Is Burma's political landscape changing for good?

Aung San Suu Kyi leaves NLD headquarters on 18 November 2011 Aung San Suu Kyi's party is rejoining the political process amid signs of change

If there was any lingering doubt about whether or not there is a process of change under way in Burma, this past week will surely have dispelled it.

On Monday opposition leader Aung San Suu Kyi marked a year since her release from house arrest by delivering an overtly political speech. She described the past 12 months as "eventful, energising and to a certain extent encouraging".

Four days later she and her party, the National League for Democracy (NLD), backed that cautious optimism with concrete action by voting to re-register as a legal political party. The move opens the way for party members, including Aung San Suu Kyi, to contest a slew of forthcoming by-elections.

Just over a year after boycotting a process it rejected as a sham designed to perpetuate military rule in civilian guise, the NLD and its iconic leader are choosing to move back inside the official system.

It was, according to NLD Vice-Chairman Tin Oo, "a difficult decision taken after hard discussions". That may be an understatement.

The decision to boycott last November's elections, the first since the NLD's unconsummated landslide win of 1990, led to a faction breaking away to form their own party to contest the poll. What must they be thinking now?

Start Quote

There is bound to be some occasional backsliding, but provided the general trend is in the right direction, that is the best we can hope for”

End Quote Derek Tonkin Former British diplomat

The NLD points to recent developments, including amendments to electoral laws which had prohibited serving prisoners from participating, and the continuing dialogue between Aung San Suu Kyi and the new nominally civilian government, as justification for its decision.

Whatever the rationale, the move changes the political landscape in Burma.

'Travel down the road'

Where Aung San Suu Kyi leads, others follow. Even the president of the United States felt he should call her - his first direct contact with the pro-democracy icon - before announcing that he was sending America's top diplomat, Hillary Clinton, to Burma in December.

President Barack Obama outlined what he called the "flickers of progress" in recent weeks, making sure credit went in large part to his counterpart, Burmese President Thein Sein, seen as the main driving force behind recent reforms.

REFORM IN BURMA

  • 7 Nov 2010: First polls in 20 years
  • 13 Nov: Aung San Suu Kyi freed from house arrest
  • 30 Mar 2011: Transfer of power to new government complete
  • 14 Aug: Aung San Suu Kyi allowed to leave Rangoon on political visit
  • 19 Aug: Aung San Suu Kyi meets Burmese President Thein Sein
  • 6 Oct: Human rights commission established
  • 12 Oct: More than 200 political prisoners freed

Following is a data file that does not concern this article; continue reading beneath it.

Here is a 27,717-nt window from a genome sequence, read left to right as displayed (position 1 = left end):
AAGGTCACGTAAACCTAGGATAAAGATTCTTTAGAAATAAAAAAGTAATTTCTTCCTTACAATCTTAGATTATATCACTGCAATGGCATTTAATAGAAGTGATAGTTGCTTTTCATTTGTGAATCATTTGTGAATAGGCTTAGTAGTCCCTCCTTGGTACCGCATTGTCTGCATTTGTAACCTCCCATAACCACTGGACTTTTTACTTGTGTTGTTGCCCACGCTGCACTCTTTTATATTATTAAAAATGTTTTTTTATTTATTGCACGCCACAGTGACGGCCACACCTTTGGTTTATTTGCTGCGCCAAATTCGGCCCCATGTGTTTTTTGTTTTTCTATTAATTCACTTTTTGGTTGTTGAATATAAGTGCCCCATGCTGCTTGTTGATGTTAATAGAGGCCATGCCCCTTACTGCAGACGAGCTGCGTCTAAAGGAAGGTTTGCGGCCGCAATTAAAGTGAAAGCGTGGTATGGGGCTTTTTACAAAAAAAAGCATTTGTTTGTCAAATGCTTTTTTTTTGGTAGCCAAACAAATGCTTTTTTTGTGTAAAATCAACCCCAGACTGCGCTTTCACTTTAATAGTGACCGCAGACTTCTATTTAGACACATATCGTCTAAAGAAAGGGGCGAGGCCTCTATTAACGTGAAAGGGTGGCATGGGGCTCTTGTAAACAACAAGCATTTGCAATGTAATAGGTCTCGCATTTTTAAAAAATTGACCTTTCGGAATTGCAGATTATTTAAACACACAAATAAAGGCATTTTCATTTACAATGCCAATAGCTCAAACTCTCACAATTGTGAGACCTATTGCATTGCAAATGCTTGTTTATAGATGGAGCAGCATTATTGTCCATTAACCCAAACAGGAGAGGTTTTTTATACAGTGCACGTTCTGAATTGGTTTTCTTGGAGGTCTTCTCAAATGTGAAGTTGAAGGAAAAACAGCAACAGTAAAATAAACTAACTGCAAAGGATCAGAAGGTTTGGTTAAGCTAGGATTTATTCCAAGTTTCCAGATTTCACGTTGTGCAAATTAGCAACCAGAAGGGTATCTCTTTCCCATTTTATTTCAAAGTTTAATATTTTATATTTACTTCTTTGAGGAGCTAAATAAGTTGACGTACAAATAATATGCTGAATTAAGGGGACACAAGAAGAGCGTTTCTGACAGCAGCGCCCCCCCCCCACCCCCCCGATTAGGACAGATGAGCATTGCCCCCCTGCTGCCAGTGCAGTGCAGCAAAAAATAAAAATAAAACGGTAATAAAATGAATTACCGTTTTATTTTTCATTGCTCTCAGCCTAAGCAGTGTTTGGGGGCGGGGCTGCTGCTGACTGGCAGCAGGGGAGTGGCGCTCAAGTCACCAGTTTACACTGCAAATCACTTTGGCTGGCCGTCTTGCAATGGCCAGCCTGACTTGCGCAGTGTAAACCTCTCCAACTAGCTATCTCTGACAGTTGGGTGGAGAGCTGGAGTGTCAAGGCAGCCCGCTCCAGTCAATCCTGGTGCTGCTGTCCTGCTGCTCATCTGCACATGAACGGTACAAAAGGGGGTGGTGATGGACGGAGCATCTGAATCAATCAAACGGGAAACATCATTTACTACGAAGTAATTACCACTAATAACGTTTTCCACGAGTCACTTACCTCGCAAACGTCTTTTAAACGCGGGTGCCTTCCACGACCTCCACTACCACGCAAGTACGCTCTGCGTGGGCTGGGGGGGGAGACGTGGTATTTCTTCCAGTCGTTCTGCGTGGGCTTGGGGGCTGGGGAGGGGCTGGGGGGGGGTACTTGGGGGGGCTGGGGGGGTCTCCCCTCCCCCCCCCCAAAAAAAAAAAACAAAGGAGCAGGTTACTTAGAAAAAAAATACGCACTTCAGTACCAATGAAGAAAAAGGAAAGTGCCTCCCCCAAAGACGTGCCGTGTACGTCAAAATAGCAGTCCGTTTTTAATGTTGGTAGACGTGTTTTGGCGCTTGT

• 13 Oct: New labour laws allowing unions passed
  • 17 Nov: Burma granted Asean chair in 2014

"We want to seize what could be a historic opportunity for progress, and to make it clear that if Burma continues to travel down the road of democratic reform, it can forge a new relationship with the United States of America," Mr Obama said.

But there are several steps that need to be taken before that point is reached - the release of all remaining political prisoners, resolving the armed conflicts which persist in some areas, addressing the rights of Burma's ethnic minorities and ensuring the fair and independent application of the rule of law.

Regional body Asean clearly thinks Burma is moving in the right direction. Its decision to award its historically recalcitrant member the rotating chair of the organisation in 2014 is both reward for steps taken thus far and encouragement to keep it up.

Derek Tonkin, a former British ambassador in the region says: "They (Asean) have also made it clear that they are looking for steady progress from now on. They are taking a risk, but they feel they have good reason to do so."

Sceptics will view all this with alarm, arguing that nothing that has changed in Burma so far is set in stone. The hawks, the military, could still bring these nascent signs of reform to a shuddering halt.

"You are never going to get that 'irreversible' assurance which Western countries say they are seeking," says Derek Tonkin. "There is bound to be some occasional backsliding, but provided the general trend is in the right direction, that is the best we can hope for."

'Practical help'

There appears now to be a consensus developing around that view and on the need to bolster and encourage the direction of travel.

Aung San Suu Kyi seemed to offer some guidelines towards the end of her speech earlier this week.

In it she appealed to all those who wish Burma well, to help by "criticising us when necessary, encouraging us at the right time and, if I may request it, providing us with practical help when we need it".

The first and second steps are being fulfilled. The challenge now is how and when to follow through on the last.

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